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others to stay to maliki, you have to go. >> we can talk about iran in a second. >> i understand, but i'm also ins a conversation about the unity government, and occur sod many years ago, but just didn't happen, why not? >> so this whole conversation, this is back to the future moment. it is very similar back to 2009. the last time iraq had an election, we should point out that iraq has had a parliamentary election, the last time they had one in 2010, he basically ran neck and neck the american leaders certainly would have preferred who is a shia. an attempt to work out a power sharing agreement, maliki blocked every possible path. needs to be said, so did others. that would have made alliances to make it possibility, so it showed even at a time when america had 50,000 troops they had leverage, it still wasn't really able to do all that much to shape the political mind, that in the end will be up to the iraqis. what does iran have under maliki? >> if i can point out some irony, the thing that the president said he would do today, is send 300 advisers is exactly what president ragan did
it was a key one. iraq was at war with iran and it had been identity lle after tha. when i was there, you have a desert site, sort of 15 square miles, bunkers, semi secure site, some places the wire around the outside was torn down. >> you raised the question before we went on air, which is a good one, if it is isis forces there if they have former members with them or former sunni militias or former saddam forces who does that? >> you have to fight. they are using the strategic bombing in the army. if they are there now they will know the layout, what equipment is there and some of them, if they can utilize this. >> arwa, do they have intelligence how many other sunni groups or awakening groups are party groups are fighting? >> in terms of an exact number at this stage anderson, it's a mirky picture and connected to these various other sunni fighting sources. they will throw a couple familiar names out there, bundys, former other sunni groups quite prominent during the u.s. occupation of iraq. but at this stage, the situation is so polarized, that even if some of these former sunni groups are
of the sunni insu e insurgeoninsurg insurgeancy is adding tension to the area. iran is prepared to send volunteer militia into iraq to defend holy sights. the president announced his plan for assisting the iraqi military and fighting against isis which has captured several cities near baghdad. he is planning to send 300 advisors. this is 30 minutes. the president:i wanted to provide you an update on how we are responding to the situation. first we are trying to secure the embassy in iraq and i have taken steps to relocate the personal and sent reinforcement to better secure our facilities. second, we have increased our intelligence and reconnaissance assets so we have a better picture of what is taking place inside iraq and this will give us a greater understanding of what they are doing and how it is located and how we might support efforts to counter the threat. third, the united states will continue to increase your support to iraqi security forces. we are prepared to have centers to share intelligence. we are prepared to work with congress to provide additional equipment. we are pre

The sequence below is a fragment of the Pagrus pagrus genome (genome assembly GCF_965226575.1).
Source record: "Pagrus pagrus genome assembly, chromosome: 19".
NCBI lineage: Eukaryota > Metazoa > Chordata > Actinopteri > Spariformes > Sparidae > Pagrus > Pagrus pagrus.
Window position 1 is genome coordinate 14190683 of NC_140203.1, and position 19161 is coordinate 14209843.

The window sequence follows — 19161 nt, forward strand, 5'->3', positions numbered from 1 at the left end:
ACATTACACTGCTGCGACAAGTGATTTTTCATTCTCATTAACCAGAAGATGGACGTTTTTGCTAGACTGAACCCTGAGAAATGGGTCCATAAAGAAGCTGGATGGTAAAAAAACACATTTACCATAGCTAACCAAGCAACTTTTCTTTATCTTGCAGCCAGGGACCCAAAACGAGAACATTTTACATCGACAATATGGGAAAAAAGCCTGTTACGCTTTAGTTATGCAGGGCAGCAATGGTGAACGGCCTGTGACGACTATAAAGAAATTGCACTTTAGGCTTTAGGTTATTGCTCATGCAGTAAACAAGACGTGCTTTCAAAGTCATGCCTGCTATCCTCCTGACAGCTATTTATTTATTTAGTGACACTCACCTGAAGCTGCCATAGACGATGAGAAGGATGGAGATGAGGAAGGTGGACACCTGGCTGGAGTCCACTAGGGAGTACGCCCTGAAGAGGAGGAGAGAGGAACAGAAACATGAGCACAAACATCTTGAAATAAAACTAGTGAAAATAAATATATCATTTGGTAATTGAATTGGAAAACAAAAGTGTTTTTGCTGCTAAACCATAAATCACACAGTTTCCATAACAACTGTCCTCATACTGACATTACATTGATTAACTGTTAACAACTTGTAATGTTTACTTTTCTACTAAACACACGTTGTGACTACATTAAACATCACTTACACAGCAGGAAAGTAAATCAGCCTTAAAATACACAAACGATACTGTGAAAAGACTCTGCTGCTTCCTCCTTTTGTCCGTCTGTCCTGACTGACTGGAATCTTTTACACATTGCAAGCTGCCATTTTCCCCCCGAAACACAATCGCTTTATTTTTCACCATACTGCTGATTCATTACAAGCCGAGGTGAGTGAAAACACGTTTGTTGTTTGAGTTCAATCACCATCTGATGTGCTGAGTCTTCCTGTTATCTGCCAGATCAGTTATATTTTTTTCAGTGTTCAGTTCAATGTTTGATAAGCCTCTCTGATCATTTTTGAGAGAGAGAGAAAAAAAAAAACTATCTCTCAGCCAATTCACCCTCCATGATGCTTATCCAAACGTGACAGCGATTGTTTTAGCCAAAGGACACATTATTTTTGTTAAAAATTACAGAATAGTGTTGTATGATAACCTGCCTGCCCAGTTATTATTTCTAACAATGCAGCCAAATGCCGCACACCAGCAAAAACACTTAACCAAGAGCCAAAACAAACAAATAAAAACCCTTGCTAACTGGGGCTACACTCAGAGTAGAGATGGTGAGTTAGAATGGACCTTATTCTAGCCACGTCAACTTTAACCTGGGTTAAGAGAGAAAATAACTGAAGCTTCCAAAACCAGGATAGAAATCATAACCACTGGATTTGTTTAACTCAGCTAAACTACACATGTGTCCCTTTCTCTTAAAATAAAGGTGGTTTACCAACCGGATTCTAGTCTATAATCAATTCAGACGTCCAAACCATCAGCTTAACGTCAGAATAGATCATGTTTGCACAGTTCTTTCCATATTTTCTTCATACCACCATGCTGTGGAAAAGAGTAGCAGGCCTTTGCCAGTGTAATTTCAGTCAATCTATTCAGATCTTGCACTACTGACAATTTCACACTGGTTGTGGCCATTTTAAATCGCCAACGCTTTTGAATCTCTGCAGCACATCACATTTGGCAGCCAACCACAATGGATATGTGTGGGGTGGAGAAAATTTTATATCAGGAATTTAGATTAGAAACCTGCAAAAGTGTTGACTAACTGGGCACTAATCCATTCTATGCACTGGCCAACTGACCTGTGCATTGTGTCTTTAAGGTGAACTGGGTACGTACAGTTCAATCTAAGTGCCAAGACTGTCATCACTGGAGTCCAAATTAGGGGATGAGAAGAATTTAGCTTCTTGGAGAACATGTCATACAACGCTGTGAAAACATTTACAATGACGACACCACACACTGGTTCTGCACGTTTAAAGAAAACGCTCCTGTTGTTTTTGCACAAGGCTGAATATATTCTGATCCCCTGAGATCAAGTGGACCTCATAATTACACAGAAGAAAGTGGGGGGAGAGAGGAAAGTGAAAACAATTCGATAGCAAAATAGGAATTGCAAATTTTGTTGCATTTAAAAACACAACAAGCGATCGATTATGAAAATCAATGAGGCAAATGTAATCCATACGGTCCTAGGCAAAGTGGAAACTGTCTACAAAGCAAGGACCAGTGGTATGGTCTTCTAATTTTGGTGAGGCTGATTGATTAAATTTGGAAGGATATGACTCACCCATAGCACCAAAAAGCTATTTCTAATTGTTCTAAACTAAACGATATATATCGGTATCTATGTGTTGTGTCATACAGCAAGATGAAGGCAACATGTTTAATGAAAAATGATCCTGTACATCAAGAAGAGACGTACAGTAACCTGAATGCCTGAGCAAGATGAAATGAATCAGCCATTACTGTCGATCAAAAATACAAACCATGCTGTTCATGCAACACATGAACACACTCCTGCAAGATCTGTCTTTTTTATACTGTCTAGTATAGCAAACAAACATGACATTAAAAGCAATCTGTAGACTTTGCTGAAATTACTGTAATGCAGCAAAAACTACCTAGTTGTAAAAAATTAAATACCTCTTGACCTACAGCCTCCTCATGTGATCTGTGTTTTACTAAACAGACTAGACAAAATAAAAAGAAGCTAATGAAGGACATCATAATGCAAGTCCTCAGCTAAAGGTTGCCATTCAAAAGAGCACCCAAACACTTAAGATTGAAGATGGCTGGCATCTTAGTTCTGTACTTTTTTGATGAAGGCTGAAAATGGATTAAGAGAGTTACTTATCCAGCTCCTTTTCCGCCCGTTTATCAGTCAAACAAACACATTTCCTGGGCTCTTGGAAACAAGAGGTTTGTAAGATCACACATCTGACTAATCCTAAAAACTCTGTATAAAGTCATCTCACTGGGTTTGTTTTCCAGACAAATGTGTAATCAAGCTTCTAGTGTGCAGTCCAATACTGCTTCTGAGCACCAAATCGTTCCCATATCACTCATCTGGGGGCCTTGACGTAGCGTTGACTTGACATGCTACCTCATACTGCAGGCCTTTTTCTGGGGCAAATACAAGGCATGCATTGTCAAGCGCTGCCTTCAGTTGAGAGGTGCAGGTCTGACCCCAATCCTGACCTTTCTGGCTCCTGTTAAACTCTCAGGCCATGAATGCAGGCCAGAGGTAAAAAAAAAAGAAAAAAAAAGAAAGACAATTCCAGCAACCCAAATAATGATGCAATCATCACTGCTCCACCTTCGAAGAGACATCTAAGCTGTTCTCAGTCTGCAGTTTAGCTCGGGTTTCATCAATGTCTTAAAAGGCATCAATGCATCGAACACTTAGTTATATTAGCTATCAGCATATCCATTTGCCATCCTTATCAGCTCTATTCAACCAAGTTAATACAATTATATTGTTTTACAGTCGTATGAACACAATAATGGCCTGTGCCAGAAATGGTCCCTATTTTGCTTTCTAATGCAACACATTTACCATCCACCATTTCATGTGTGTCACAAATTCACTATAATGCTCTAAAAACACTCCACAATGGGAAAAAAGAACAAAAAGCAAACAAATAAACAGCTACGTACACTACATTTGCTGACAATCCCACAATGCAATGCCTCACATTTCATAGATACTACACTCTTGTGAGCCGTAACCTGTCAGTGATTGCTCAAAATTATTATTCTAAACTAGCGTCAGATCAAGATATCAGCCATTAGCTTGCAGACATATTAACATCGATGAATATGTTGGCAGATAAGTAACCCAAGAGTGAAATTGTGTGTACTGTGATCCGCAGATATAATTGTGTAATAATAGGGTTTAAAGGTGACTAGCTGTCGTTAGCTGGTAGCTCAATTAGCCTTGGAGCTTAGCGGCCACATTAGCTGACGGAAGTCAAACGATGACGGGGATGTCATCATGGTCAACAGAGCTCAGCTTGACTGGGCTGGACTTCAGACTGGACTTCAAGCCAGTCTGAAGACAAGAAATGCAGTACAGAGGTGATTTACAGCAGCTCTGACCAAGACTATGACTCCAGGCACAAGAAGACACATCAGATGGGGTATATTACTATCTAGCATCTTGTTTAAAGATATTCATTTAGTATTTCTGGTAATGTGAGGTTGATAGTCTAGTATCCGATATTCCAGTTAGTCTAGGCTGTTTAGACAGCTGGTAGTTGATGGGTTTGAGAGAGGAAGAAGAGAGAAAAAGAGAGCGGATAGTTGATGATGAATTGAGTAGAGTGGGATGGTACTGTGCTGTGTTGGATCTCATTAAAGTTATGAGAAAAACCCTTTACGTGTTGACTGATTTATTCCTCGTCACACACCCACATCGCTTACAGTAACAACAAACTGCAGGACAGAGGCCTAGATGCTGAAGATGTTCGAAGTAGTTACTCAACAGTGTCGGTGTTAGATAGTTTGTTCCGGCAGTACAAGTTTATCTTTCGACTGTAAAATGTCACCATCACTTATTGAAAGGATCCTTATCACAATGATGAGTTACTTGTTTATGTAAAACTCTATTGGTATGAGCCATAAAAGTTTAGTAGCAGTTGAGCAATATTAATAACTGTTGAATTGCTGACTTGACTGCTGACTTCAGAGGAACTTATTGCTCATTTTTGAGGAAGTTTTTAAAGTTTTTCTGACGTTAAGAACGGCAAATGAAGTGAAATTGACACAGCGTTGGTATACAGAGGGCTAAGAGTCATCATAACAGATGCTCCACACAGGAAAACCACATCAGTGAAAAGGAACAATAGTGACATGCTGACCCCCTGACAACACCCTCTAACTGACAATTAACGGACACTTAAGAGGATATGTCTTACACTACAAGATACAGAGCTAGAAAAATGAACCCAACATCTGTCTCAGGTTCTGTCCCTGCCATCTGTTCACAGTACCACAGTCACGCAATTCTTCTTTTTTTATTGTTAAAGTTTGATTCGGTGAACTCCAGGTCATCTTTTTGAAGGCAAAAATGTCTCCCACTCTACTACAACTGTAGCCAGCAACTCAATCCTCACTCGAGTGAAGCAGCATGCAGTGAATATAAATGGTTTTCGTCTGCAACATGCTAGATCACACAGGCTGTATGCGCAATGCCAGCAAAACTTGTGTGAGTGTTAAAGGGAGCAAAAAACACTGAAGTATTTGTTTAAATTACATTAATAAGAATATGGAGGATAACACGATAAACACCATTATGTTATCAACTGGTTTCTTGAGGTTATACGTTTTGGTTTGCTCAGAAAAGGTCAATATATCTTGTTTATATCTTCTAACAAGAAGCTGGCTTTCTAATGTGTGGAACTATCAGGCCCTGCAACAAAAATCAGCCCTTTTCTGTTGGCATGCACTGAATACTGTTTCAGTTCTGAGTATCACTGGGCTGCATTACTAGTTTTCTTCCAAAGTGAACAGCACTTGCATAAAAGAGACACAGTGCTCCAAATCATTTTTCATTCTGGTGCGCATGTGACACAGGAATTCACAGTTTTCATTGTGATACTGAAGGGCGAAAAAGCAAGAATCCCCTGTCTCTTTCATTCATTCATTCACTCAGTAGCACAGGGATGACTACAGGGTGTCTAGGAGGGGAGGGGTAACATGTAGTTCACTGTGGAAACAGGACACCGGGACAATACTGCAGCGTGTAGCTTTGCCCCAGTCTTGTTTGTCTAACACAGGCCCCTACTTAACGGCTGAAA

. those people have been killing each other for centuries and are not likely to stop any time soon. iran, a she a country next door, now holds power in southern iraq. who is going to counter that? no one. so, let's stay out of iraqi politics. we he can encourage the she a sunni folks to be reasonable. don't expect it. the second iraq issue is very important to america. we defeated terrorism there at a great cause in blood and treasure. now terrorism is back. we can cannot defeat it again on the ground. but we can damage the terrorists from the air. and we should do that. >> air strikes are an important factor psychologically and many other ways and that may require some air controllers and some special forces. we cannot afford to allow a syria/iraq enclave that will pose a direct threat to the united states of america. >> as mentioned, the chairman of the joint chiefs of staff, general martin dempsey agrees with senator mccain, but president obama dissents. why? all i could glean from remarks today is that he feels military action will lead to unintended consequences. remember, he wouldn
. and into that vacuum have stepped nations like iran, like russia, like china. as we've abandoned our allies. the consequence has been to make the world a much, much more dangerous place. >> regardless of how congressional leaders may or may not try to frame the current crisis, the american public is pretty clear on what they want. they do not support the u.s. going back into iraq with 74% opposed to sending combat troops to iraq. joining me now is richard engel, nbc news chief foreign correspondent. he joins us from baghdad tonight. and richard, what are the latest reports you're hearing on the ground in baghdad? >> reporter: people here in baghdad welcome this action. they are nervous in this city. there is a curfew in place here. when you walk around, you see police and militia all over the streets, checkpoints almost everywhere. there is real fear here that isis militants could, perhaps not invade, although that's still a possibility, a less likely one, but more likely that they could bring chaos to the city by putting car bombs on the streets or suicide bombers. people here want the u.s